• It’s a similar challenge with any links you earn.  (Not that you can create a bunch of sites with identical link profiles, unless they’re garbage links.)  You’ll have multiple sites with mediocre link profiles, rather than one strong lineup.
  • Even if all your sites saw an equally good boost from the content and links, you can’t help but imagine how much one site (or even a couple) would have benefited.
  • If you only have one location it’s hard to figure out which site – if any – should get a crack at Google Places.  Let’s say you’ve got 10 microsites.  That probably doesn’t correspond to 10 physical locations or separately registered businesses.  It’s more likely you’ve got just one location, in which case Google insists you can only have one Google listing.  (Although there are a few exceptions).
  • If you only have one location, you’ll be able to put your address info – an important ranking factor – on only one of the sites.
  • If you do have multiple locations, there is no good reason you can’t just have location-specific landing pages.
  • It’s easy to overdo the interlinking between your sites.  You’ll always be tempted to add one more keyword-rich link from one keyword-rich URL to another.  That’s a bad idea because…wait, quiet…I think I can hear Penguins waddling over to you.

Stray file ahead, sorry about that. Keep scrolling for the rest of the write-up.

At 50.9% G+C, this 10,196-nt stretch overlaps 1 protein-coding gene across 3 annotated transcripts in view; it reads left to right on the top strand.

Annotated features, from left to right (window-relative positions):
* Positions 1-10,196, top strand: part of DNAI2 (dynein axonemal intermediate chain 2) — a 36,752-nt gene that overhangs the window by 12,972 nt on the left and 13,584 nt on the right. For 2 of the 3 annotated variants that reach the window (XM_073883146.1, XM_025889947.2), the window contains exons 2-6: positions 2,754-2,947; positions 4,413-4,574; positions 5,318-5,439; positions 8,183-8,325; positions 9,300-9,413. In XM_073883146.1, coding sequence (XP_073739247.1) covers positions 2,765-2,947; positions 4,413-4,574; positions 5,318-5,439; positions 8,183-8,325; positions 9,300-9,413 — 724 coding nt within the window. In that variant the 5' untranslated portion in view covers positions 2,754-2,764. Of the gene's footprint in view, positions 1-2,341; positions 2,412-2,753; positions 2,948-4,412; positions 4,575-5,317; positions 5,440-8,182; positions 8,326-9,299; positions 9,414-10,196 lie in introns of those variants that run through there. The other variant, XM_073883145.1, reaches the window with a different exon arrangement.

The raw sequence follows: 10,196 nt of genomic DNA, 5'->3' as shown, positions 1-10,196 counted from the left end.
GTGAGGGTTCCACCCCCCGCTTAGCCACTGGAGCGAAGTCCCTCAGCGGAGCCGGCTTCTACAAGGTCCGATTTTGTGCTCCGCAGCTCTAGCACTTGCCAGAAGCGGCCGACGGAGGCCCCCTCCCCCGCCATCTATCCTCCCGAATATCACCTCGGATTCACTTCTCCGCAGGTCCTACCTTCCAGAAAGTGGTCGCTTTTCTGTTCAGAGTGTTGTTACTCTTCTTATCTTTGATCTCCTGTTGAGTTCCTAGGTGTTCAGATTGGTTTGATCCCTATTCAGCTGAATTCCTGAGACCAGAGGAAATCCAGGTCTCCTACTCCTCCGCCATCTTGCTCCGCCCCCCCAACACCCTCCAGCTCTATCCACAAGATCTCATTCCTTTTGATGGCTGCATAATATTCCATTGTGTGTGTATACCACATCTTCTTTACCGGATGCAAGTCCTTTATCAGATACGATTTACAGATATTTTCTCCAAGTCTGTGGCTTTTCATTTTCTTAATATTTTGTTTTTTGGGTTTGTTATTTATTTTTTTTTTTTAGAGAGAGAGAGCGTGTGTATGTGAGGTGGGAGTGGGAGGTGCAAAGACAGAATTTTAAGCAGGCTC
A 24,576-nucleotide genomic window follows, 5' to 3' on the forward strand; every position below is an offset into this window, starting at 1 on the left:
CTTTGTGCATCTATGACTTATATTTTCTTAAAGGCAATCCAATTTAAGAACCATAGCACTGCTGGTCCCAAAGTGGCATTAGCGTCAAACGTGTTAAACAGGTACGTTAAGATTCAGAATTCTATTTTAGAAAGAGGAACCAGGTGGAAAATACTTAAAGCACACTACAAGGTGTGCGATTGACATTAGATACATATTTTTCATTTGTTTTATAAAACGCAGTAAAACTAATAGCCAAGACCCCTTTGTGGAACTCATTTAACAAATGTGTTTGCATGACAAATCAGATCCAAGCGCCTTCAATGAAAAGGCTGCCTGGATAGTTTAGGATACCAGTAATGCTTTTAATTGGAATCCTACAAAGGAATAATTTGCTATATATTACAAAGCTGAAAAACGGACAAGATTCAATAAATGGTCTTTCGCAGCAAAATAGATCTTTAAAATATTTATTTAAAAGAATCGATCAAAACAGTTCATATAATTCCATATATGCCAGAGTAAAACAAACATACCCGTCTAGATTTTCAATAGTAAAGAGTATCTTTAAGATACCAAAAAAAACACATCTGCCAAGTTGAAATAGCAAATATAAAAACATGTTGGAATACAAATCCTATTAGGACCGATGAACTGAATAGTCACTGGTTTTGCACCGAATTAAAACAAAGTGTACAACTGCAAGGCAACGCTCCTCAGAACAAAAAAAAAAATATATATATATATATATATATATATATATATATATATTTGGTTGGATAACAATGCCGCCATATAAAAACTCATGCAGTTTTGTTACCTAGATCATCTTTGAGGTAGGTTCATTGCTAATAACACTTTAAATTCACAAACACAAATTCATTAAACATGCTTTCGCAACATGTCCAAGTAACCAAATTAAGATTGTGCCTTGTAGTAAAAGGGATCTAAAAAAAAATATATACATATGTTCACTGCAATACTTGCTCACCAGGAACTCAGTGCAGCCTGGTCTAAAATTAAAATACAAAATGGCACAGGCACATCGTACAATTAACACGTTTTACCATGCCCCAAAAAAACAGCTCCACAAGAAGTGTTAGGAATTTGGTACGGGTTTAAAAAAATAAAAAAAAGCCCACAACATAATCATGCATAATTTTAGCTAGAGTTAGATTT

• Higher costs: More domain names, hosting, and development expenses.  That also makes you more likely to skimp on important investments – like help with local SEO, which you may need bad.
  • It’s harder to manage all the sites.  If you make a mistake, chances are you’ll end up needing to fix it 8 or 9 or 10 times.  Sometimes pain has a purpose.  Then there are those times you step on a Lego.
  • You’re probably creating a bad user-experience.  Your content likely will be thin.  Or you’ve “geotargeted” your content with cutting-edge techniques like repeating 15 times on the page that your company is the leading “plumbers Dallas TX.”  Would-be customers will know you’re just paying their city or town lip-service.
  • It’s harder to tell people you talk with offline which website to check out.
  • Are you really going to have 7 Facebook pages, 7 Twitter handles, 7 Google+ pages, etc. – that you don’t simply build, but also develop?
  • What if you already have one “main” site that all your customers are used to going to?
  • With nothing to differentiate your site other than a possible small advantage in the name, you’re one Google algorithm update away from the fiery pits of page 37.

My rule is simple: Have as few sites as possible.

Even if you think that number will end up being more than a handful of sites, figure out your exact reasons for having that many sites.  If your reasons begin with “Because Google…” then you’re probably headed for trouble sooner or later.

Ideally you have one site that you grow into a beast, through focus and sustained effort.